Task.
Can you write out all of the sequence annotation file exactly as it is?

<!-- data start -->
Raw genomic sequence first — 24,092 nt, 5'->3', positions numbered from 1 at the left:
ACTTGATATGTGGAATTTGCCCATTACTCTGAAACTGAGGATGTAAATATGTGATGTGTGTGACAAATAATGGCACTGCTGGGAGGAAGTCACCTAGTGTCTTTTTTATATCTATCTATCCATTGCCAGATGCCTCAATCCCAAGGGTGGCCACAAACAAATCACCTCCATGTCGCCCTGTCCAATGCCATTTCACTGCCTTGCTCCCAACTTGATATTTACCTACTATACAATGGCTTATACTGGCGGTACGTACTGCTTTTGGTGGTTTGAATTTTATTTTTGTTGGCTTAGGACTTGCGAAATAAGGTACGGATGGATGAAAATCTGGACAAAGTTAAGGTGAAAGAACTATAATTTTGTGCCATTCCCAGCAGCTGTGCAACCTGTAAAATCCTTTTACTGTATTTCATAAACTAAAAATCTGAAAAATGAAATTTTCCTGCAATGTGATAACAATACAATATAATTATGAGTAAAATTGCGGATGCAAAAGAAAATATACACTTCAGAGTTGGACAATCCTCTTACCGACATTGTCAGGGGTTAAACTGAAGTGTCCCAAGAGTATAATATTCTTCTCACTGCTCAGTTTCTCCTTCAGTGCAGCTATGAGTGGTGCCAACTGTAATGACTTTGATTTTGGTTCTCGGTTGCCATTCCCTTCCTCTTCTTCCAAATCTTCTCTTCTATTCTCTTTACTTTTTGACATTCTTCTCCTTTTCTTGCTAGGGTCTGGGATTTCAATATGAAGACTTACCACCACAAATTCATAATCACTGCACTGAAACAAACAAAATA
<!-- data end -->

Raw genomic sequence first — 24,092 nt, 5'->3', positions numbered from 1 at the left:
ACTTGATATGTGGAATTTGCCCATTACTCTGAAACTGAGGATGTAAATATGTGATGTGTGTGACAAATAATGGCACTGCTGGGAGGAAGTCACCTAGTGTCTTTTTTATATCTATCTATCCATTGCCAGATGCCTCAATCCCAAGGGTGGCCACAAACAAATCACCTCCATGTCGCCCTGTCCAATGCCATTTCACTGCCTTGCTCCCAACTTGATATTTACCTACTATACAATGGCTTATACTGGCGGTACGTACTGCTTTTGGTGGTTTGAATTTTATTTTTGTTGGCTTAGGACTTGCGAAATAAGGTACGGATGGATGAAAATCTGGACAAAGTTAAGGTGAAAGAACTATAATTTTGTGCCATTCCCAGCAGCTGTGCAACCTGTAAAATCCTTTTACTGTATTTCATAAACTAAAAATCTGAAAAATGAAATTTTCCTGCAATGTGATAACAATACAATATAATTATGAGTAAAATTGCGGATGCAAAAGAAAATATACACTTCAGAGTTGGACAATCCTCTTACCGACATTGTCAGGGGTTAAACTGAAGTGTCCCAAGAGTATAATATTCTTCTCACTGCTCAGTTTCTCCTTCAGTGCAGCTATGAGTGGTGCCAACTGTAATGACTTTGATTTTGGTTCTCGGTTGCCATTCCCTTCCTCTTCTTCCAAATCTTCTCTTCTATTCTCTTTACTTTTTGACATTCTTCTCCTTTTCTTGCTAGGGTCTGGGATTTCAATATGAAGACTTACCACCACAAATTCATAATCACTGCACTGAAACAAACAAAATA